The Priory Tapestries

In 1994, some ladies at Bridlington Priory decided to make a tapestry depicting the major events in its life. After some discussion, they agreed to use applique panels, and by Christmas 1995, 12 panels, each 5ft by 4ft were almost complete.

John Earnshaw, who was a local historian and artist, and also a Priory parishioner, was given a list of important events in the history of the church, from which he selected the subjects of 10 tapestries. He drew detailed sketches from which panels were made, and the last two panels show the modern church.

  • Bridlington Priory Tapestry
  • Bridlington Priory Tapestry
  • Bridlington Priory Tapestry
  • Bridlington Priory Tapestry
  • Bridlington Priory Tapestry
  • Bridlington Priory Tapestry

12 Appliqued Panels

After several discussions, final sketches were produced on A2 paper. Each of the 12 sketches was divided into eighths, and these were photocopied with 100% enlargement. The enlarged eighths were assembled, and each whole panel worked into 7.5cm squares, which were transferred to a single full size sheet of paper by copying square by square.

Background fabrics were chosen: the reverse side of khaki green dralon for the panels, and tweed for the border to frame the panels. Black piping was made to outline the panels. The design was transferred with the help of grid lines tacked on to the panel fabric.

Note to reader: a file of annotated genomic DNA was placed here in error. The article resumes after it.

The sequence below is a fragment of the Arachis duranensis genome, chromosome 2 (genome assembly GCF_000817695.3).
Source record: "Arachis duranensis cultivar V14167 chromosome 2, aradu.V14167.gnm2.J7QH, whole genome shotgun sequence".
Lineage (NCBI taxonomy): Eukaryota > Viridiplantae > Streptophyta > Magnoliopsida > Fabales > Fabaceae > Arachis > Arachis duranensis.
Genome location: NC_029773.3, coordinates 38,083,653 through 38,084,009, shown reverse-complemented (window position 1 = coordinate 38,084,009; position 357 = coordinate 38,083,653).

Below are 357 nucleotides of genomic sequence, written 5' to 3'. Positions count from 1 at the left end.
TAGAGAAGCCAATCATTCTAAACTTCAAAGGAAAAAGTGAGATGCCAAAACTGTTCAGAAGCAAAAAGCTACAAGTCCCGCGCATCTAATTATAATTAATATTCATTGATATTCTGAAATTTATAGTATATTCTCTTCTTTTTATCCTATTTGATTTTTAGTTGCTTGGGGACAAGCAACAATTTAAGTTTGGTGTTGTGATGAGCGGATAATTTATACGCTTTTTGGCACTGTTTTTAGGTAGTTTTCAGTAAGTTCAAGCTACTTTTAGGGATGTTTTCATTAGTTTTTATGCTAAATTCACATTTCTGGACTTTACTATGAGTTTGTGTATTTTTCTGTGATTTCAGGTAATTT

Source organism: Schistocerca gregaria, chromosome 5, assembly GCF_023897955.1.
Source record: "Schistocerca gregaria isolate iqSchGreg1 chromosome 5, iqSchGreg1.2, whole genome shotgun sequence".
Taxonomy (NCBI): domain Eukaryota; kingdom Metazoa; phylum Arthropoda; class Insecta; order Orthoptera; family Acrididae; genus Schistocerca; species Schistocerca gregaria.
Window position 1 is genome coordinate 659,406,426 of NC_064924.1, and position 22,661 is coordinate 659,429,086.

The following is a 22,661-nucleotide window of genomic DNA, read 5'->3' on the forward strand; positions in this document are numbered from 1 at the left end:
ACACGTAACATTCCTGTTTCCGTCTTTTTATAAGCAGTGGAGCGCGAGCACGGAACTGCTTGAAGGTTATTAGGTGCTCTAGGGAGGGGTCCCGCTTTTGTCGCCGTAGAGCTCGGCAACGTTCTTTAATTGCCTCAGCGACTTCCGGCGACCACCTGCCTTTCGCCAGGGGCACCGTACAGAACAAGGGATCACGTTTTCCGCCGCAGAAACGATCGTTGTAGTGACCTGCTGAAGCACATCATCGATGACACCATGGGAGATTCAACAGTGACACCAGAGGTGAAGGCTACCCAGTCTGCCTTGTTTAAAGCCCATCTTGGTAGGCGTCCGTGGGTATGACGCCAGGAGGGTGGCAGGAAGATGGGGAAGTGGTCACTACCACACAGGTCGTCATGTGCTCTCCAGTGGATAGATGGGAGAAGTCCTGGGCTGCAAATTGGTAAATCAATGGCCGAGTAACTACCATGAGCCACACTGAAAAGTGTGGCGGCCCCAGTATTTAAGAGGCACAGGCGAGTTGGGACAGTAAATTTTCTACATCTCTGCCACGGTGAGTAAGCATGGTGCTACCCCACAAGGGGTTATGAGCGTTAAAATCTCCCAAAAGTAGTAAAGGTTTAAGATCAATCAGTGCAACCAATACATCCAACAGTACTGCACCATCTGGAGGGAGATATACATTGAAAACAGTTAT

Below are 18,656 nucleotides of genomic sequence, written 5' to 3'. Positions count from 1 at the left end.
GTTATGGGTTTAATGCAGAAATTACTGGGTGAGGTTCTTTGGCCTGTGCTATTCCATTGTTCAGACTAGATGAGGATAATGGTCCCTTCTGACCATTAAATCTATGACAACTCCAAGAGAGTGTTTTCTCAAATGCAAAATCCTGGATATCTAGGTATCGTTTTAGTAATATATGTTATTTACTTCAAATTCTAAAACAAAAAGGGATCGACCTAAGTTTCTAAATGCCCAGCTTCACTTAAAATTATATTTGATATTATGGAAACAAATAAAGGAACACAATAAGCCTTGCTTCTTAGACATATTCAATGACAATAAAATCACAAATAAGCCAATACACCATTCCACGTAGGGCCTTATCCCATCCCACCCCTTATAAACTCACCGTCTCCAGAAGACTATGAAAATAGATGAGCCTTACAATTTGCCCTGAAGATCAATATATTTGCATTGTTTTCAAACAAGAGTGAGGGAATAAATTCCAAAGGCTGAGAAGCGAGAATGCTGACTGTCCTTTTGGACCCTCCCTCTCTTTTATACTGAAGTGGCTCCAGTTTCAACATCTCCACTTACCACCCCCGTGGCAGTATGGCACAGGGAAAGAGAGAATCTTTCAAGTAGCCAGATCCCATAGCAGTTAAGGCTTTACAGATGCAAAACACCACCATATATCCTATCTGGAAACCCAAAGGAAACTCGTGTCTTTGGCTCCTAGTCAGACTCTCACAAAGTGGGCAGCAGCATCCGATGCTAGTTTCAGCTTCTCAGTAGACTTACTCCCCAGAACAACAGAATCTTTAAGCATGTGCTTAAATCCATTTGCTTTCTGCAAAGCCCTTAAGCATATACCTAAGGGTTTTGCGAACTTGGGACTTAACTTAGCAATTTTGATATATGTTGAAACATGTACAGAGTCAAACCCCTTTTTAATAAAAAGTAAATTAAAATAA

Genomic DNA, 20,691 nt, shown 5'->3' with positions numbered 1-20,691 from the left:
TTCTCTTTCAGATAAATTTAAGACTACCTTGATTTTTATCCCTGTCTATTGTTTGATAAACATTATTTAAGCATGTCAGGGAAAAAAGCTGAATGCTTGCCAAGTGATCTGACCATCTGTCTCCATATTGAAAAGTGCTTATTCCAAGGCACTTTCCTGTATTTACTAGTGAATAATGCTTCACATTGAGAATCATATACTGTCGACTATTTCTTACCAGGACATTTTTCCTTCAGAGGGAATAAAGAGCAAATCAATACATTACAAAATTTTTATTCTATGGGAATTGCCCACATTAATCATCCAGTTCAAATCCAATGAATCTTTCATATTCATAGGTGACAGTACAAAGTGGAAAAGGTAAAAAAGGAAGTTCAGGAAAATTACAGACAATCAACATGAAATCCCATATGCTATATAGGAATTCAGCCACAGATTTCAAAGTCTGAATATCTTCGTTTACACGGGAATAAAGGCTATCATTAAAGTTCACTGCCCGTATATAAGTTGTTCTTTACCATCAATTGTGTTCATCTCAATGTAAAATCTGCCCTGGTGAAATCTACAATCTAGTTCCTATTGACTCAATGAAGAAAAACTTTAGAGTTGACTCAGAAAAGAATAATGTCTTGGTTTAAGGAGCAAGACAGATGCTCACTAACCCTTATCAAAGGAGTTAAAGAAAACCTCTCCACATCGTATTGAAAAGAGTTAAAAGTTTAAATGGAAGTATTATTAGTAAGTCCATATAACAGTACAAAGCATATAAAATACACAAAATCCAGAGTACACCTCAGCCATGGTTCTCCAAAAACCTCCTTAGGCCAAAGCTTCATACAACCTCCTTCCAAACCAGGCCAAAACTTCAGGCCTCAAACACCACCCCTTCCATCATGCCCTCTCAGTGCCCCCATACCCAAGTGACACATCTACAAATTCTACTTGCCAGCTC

The set of tapestries includes over 140 human figures, each built like a doll, then sewn to the backing.

Materials used include: leather, hessian, linen, wool, cord, fleece, velvet, yarn, ribbon, cheesecloth, cellophane, suede, silk, satin, corduroy, milium, fur fabric, lurex, balsa wood, raspberry cane, net, aluminium, and feathers.

To create the varied applique, the sewing team had to be inventive, resourceful, and imaginative to achieve the desired effects.


For example, Henry I in panel 1 (above):

  • As a base to build on, vilene was used with a line drawing of the figure traced on it.
  • many features are padded.
  • the face is silk, the hair is yarn
  • arms and legs were made separately as straight tubes and positioned with the garment folds
  • the king’s robe is cut from a very old altar cloth, and his cloak from a velvet cushion cover.

One panel was made by a panel of four workers, three were made by cooperating pairs, and eight were made by individual workers.